Lance Corporal Abbreviation

Not entirely sure on what the abbreviation of Lance Corporal is - is it ‘LCpl’ or ‘L/Cpl’? Have seen discrepancies in sources.

Typically we just use LCpl. The ‘/‘ tends to be an Army thing.
Cdt, LCpl, Cpl, Sgt, FS and CWO are the RAFAC Cadet abbreviations!

SMS uses L/Cpl - just to throw a spanner in the works. I tend to switch between the two with no real reason.

What we need is a modern Gunner… Preferably someone between the rank of Lance Corporal and Warrant Officer inclusive so that we can be fairly certain that they’ve got it right :stuck_out_tongue:

Gunners write it down as L/Bdr…


Only when people don’t know better. LCpl is the abbreviation. There are no Army ranks with a slash in them.

I always laugh when people write “L/Cpl” and “C/Sgt” but then write “CSM”/“WO2”. Surely that should be “C/S/M” or “W/O/2” if you are going to do that sort of thing?


Heck, people still get confused by Fg Off vs F/O; Sqn Ldr vs S/L and FS/ Flt Sgt…

We’re years away from getting this stuff right across the board.
Thankfully, I have yet to see anything like W/Off…

Though F/O, S/L etc go back at least to WW2 (you’ll see them on lots of official documents) and are common still in things like warning in/out books.

That is true; but they’re not correct anymore, nor have they been for a long time.

seems the question has been answered but for me without the above i would go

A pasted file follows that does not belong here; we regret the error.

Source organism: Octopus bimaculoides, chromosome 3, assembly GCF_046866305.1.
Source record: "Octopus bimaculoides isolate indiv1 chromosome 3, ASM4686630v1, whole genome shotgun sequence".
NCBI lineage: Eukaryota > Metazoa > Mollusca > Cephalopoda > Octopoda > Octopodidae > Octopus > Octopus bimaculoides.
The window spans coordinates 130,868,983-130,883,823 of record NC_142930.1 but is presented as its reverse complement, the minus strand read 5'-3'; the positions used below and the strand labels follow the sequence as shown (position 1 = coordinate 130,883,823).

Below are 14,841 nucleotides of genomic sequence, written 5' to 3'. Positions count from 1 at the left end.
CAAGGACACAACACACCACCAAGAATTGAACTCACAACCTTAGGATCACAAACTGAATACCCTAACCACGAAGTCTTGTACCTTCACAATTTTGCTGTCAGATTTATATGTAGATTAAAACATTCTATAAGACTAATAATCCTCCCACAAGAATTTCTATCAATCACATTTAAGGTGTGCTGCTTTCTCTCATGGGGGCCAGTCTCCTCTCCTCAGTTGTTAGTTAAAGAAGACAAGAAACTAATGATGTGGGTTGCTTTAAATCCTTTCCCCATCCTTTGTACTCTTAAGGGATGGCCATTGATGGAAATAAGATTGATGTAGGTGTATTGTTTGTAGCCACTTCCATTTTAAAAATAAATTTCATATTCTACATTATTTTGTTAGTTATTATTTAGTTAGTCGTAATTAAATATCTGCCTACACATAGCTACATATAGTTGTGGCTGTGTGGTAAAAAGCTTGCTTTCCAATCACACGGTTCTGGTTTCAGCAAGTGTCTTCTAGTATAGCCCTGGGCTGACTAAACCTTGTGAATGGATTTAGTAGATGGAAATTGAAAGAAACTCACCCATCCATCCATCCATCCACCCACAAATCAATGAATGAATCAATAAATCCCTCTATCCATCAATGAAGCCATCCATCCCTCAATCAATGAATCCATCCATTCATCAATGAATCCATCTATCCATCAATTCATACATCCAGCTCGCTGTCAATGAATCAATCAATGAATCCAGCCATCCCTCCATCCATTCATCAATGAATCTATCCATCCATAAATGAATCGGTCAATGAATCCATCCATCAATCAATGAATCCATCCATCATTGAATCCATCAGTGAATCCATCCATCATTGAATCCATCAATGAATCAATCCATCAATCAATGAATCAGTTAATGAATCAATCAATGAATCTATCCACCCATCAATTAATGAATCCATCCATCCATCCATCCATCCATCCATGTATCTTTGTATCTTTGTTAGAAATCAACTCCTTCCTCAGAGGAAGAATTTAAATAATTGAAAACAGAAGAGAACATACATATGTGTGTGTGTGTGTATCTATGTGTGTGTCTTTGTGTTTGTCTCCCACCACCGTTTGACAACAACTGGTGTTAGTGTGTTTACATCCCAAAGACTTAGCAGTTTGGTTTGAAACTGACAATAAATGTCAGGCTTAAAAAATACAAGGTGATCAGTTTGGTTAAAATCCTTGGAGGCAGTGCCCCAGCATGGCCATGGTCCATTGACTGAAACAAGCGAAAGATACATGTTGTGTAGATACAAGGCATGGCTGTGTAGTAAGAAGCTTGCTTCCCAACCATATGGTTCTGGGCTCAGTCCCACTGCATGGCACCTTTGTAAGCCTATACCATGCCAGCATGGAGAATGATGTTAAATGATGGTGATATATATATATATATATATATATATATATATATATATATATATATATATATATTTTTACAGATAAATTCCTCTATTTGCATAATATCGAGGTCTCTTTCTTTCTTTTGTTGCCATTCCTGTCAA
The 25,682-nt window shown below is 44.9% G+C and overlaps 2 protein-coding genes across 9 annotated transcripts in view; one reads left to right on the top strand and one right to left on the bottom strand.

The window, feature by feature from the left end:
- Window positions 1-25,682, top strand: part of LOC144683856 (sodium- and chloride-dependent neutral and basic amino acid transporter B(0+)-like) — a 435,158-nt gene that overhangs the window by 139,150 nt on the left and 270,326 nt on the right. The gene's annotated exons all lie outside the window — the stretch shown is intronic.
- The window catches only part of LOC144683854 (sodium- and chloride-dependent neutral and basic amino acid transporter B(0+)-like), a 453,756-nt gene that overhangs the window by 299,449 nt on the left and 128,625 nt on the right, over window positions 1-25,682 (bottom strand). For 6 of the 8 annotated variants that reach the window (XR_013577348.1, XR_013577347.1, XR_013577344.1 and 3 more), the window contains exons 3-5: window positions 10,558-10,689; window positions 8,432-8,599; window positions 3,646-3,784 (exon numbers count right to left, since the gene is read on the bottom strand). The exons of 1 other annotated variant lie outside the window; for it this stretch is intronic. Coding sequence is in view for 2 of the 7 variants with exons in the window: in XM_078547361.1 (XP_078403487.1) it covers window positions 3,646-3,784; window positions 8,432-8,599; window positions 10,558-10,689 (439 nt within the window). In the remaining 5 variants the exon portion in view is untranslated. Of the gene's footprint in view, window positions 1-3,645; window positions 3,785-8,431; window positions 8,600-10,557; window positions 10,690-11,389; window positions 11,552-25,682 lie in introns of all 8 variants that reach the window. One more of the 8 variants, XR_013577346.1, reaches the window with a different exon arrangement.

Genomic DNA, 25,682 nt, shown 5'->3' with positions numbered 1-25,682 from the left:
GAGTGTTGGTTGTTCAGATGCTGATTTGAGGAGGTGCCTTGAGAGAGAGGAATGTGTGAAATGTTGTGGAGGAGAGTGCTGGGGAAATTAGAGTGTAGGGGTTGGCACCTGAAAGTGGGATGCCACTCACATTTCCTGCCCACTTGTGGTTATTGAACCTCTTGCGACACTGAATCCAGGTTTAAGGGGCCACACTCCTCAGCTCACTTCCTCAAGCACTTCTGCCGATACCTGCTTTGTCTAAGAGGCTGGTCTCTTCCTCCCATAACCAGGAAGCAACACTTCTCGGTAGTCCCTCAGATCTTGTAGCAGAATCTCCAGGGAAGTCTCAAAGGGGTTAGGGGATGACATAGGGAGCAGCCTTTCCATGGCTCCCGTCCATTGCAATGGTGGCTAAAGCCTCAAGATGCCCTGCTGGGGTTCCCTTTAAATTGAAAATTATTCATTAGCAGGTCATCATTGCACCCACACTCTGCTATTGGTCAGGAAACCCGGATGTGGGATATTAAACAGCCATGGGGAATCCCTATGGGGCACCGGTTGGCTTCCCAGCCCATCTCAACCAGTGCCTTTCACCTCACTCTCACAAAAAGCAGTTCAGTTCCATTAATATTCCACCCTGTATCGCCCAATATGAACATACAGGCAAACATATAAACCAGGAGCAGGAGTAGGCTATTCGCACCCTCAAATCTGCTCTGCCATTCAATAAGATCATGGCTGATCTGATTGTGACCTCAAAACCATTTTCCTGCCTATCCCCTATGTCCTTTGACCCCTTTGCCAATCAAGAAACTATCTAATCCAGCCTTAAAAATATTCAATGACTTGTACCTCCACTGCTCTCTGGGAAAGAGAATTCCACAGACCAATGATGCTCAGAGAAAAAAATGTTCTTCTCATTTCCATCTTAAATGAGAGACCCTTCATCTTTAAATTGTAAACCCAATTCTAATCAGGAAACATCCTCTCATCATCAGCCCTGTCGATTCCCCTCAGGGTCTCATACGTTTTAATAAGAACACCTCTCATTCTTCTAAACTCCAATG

I choose to apply the following approach

Officers are abbreviated as such

ie Flt lt, or Sqn Ldr - Officers always have two parts to their title and so abrviation is a shortening of both

While the “ranks” are always


ie Cpl, FS WO - these may or may not be two parts (Corporal and Sergeant Vs Flight Sergeant and Warrant officer) but are always abbreviated into a single group of letters and never with a /.

this works neatly across the RAF ranks too, LAC, SAC etc (rather than L/AC, Lg AC or other style!)

Flight Sergeant is the one I see most variations
Flt Sgt
but applying the approach above only one is correct

there are of course exceptions
Chf Tech and OCdt two which come to mind which are the opposite of this approach!

I disagree with Chief as that is generally abbreviated to CT within our sphere of work. And the only people who seem to write it as Chf Tech are those in non engineering trades who get very confused by the rank as a whole.

OCdt is a wierd one because it isn’t technically an officer rank. Nor is it enlisted. So doesn’t break the double word officer rule :wink:

I had wondered that, but I think you’re applying far too much logic logic to things!

Consider the upper echelons of the officer ranks - AVM and ACM for example, which would appear to follow your OR’s system. I don’t think that there’s any actual rhyme or reason to how it’s done.

agree but in my experience i only meet up to Grp Capt and wouldn’t need to consider AVMs often enough.

certainly it is not a fixed rule, but a quick best guess for the Cadets to consider as a starting block to work from

Gp Capt :wink:


Acting Pilot Officer? I’ve seen both APO and A/Plt Off

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That’s maybe because they are new to cadet forces. The UAS uses APO.

I appreciate that, just another one that is written multiple ways. I use APO as the UAS does but I’ve had a letter from HQRAFAC that used both in the same letter! Made me giggle, but in sure I’ve used both LCpl and L/Cpl in the same email

PO is Petty Officer APO is Acting Petty Officer


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That would be a promotion! :wink: